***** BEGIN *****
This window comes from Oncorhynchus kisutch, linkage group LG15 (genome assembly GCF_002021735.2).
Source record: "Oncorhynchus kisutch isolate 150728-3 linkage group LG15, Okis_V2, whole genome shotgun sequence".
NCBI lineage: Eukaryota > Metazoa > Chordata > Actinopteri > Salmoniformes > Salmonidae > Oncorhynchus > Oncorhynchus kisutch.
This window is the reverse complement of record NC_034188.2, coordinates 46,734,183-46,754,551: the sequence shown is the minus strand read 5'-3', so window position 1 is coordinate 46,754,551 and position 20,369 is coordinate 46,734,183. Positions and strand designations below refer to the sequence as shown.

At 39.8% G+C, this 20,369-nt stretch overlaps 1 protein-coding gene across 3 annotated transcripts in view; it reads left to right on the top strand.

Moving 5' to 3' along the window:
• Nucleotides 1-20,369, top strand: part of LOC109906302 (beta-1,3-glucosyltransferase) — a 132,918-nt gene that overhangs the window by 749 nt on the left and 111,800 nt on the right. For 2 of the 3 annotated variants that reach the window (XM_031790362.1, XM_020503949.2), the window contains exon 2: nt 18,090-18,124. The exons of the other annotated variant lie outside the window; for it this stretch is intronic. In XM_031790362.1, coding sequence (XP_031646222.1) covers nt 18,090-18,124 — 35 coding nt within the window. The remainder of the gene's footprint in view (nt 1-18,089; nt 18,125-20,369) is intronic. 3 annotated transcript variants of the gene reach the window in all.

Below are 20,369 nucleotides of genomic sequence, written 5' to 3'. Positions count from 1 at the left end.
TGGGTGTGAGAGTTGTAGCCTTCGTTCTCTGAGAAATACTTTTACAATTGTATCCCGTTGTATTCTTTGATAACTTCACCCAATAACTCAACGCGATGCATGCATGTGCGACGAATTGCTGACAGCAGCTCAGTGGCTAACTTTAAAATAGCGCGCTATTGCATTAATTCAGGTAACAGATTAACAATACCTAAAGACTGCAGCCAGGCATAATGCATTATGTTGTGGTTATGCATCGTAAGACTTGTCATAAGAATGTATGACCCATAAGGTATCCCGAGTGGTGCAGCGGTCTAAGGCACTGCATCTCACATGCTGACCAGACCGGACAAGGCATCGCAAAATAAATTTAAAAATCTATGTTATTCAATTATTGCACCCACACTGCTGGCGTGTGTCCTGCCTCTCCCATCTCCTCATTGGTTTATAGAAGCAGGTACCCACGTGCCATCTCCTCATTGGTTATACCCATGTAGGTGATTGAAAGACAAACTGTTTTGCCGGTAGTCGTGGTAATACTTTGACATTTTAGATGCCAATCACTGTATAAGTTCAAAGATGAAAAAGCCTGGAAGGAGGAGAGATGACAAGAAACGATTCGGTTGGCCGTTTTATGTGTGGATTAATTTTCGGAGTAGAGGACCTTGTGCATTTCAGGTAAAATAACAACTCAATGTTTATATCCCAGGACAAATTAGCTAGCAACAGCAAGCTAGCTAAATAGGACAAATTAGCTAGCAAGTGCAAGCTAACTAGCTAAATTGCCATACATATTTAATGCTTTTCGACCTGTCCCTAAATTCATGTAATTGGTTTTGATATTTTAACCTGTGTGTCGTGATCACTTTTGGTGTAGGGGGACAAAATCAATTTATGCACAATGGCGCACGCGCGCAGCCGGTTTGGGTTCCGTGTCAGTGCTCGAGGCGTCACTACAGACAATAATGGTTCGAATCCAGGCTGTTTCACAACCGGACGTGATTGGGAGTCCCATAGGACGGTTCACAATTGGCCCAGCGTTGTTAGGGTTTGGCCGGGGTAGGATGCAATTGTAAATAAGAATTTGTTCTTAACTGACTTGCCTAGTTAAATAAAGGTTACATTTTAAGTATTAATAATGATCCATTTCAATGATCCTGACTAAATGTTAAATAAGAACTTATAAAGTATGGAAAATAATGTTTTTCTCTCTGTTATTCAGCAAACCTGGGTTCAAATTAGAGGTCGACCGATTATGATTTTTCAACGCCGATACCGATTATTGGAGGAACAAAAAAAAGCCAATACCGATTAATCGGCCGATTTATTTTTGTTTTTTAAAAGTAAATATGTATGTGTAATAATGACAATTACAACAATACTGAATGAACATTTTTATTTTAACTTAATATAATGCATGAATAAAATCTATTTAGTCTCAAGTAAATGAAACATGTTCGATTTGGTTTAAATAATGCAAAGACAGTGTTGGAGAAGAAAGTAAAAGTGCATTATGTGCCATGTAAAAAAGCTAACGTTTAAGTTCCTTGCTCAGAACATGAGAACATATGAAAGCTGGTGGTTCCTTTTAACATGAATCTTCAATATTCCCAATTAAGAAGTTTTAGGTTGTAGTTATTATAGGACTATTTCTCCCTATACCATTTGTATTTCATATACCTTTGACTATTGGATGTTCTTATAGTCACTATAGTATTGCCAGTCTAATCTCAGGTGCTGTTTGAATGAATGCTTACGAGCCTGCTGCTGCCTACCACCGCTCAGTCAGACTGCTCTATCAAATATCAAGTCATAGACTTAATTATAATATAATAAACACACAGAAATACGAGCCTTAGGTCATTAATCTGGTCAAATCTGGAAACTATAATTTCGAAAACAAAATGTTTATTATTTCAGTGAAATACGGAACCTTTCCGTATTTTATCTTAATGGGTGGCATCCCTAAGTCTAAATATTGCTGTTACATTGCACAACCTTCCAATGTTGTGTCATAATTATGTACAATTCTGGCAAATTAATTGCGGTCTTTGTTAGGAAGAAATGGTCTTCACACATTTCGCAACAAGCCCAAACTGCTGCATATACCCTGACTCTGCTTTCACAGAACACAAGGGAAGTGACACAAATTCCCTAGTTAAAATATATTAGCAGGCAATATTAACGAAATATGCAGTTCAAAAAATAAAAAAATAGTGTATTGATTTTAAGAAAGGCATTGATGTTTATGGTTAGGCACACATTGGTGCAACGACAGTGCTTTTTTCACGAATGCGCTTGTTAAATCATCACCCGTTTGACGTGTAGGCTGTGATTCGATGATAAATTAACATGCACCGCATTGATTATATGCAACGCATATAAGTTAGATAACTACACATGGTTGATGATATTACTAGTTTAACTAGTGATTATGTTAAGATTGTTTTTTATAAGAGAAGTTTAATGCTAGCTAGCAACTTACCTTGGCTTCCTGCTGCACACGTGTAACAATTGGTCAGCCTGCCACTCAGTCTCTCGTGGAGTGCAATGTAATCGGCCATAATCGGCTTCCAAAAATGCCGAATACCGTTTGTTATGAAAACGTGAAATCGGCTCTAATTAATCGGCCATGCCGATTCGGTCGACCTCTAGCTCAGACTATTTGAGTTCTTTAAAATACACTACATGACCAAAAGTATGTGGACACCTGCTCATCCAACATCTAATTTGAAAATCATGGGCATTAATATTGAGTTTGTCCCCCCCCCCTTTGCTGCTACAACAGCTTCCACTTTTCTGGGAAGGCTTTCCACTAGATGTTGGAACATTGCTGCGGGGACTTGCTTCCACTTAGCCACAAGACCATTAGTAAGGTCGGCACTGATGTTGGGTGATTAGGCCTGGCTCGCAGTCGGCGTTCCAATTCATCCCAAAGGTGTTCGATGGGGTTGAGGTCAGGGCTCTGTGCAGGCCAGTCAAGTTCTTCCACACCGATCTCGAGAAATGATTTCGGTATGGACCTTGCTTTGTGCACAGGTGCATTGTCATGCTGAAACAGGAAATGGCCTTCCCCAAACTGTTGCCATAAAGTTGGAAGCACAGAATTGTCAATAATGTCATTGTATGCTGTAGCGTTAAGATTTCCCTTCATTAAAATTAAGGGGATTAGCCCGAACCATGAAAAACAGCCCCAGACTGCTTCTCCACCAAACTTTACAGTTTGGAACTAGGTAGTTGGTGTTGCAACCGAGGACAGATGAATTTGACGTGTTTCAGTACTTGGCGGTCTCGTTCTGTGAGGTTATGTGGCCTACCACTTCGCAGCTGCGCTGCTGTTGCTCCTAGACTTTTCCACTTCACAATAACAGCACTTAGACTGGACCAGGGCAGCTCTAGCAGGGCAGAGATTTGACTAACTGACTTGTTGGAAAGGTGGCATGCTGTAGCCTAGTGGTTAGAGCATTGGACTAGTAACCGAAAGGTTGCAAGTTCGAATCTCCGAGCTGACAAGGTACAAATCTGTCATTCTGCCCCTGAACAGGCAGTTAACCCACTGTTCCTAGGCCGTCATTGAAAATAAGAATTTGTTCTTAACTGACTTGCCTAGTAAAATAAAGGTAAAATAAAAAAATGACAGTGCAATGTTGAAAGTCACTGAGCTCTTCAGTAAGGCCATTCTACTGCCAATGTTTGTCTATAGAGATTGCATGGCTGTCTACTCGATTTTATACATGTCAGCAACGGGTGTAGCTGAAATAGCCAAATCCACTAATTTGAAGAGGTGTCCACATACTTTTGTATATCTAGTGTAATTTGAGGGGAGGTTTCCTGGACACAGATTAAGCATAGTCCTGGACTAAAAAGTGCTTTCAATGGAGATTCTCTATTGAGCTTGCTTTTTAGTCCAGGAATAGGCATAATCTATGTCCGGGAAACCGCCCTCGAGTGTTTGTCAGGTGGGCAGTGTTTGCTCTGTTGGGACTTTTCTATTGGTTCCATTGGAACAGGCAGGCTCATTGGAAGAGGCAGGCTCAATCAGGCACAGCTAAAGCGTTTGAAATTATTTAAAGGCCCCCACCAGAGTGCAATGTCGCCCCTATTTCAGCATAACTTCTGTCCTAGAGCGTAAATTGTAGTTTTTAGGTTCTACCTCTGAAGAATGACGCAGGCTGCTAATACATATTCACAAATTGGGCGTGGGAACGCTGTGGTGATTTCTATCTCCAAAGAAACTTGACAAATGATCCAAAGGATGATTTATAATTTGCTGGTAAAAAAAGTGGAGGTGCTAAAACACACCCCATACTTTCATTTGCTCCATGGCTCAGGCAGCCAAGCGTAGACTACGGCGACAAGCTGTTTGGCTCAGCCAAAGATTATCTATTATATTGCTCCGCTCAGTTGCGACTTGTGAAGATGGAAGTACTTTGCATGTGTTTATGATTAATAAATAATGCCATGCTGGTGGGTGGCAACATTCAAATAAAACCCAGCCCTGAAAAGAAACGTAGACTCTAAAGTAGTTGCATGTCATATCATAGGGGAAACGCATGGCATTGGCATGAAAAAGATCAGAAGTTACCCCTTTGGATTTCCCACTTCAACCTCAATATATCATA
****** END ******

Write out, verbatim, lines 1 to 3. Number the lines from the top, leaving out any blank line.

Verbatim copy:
This window comes from Oncorhynchus kisutch, linkage group LG15 (genome assembly GCF_002021735.2).
Source record: "Oncorhynchus kisutch isolate 150728-3 linkage group LG15, Okis_V2, whole genome shotgun sequence".
NCBI lineage: Eukaryota > Metazoa > Chordata > Actinopteri > Salmoniformes > Salmonidae > Oncorhynchus > Oncorhynchus kisutch.